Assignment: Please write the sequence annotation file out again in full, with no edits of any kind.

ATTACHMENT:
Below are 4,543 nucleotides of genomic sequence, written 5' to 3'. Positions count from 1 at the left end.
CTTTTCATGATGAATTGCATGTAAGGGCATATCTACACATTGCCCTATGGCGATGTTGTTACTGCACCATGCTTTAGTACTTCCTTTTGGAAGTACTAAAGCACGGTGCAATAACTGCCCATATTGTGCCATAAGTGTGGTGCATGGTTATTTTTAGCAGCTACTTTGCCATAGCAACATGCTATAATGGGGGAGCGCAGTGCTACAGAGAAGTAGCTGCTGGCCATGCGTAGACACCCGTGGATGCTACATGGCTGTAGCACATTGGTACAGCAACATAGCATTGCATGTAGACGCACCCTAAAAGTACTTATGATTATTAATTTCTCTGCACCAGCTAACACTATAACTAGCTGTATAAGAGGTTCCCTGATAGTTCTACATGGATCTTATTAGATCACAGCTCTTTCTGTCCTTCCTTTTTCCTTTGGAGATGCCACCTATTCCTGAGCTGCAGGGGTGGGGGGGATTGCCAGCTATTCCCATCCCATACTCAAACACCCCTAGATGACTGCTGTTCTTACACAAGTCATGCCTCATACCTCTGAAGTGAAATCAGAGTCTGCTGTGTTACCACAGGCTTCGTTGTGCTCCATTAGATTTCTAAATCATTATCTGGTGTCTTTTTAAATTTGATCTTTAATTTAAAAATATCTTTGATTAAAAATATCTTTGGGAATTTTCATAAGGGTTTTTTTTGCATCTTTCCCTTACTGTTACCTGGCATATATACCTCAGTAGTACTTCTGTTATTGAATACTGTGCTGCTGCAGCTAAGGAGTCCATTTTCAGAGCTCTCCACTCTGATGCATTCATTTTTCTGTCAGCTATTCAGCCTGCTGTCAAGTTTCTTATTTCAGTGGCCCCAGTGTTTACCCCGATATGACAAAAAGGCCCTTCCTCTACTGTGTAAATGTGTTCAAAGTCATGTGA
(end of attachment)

Below are 4,543 nucleotides of genomic sequence, written 5' to 3'. Positions count from 1 at the left end.
CTTTTCATGATGAATTGCATGTAAGGGCATATCTACACATTGCCCTATGGCGATGTTGTTACTGCACCATGCTTTAGTACTTCCTTTTGGAAGTACTAAAGCACGGTGCAATAACTGCCCATATTGTGCCATAAGTGTGGTGCATGGTTATTTTTAGCAGCTACTTTGCCATAGCAACATGCTATAATGGGGGAGCGCAGTGCTACAGAGAAGTAGCTGCTGGCCATGCGTAGACACCCGTGGATGCTACATGGCTGTAGCACATTGGTACAGCAACATAGCATTGCATGTAGACGCACCCTAAAAGTACTTATGATTATTAATTTCTCTGCACCAGCTAACACTATAACTAGCTGTATAAGAGGTTCCCTGATAGTTCTACATGGATCTTATTAGATCACAGCTCTTTCTGTCCTTCCTTTTTCCTTTGGAGATGCCACCTATTCCTGAGCTGCAGGGGTGGGGGGGATTGCCAGCTATTCCCATCCCATACTCAAACACCCCTAGATGACTGCTGTTCTTACACAAGTCATGCCTCATACCTCTGAAGTGAAATCAGAGTCTGCTGTGTTACCACAGGCTTCGTTGTGCTCCATTAGATTTCTAAATCATTATCTGGTGTCTTTTTAAATTTGATCTTTAATTTAAAAATATCTTTGATTAAAAATATCTTTGGGAATTTTCATAAGGGTTTTTTTTGCATCTTTCCCTTACTGTTACCTGGCATATATACCTCAGTAGTACTTCTGTTATTGAATACTGTGCTGCTGCAGCTAAGGAGTCCATTTTCAGAGCTCTCCACTCTGATGCATTCATTTTTCTGTCAGCTATTCAGCCTGCTGTCAAGTTTCTTATTTCAGTGGCCCCAGTGTTTACCCCGATATGACAAAAAGGCCCTTCCTCTACTGTGTAAATGTGTTCAAAGTCATGTGA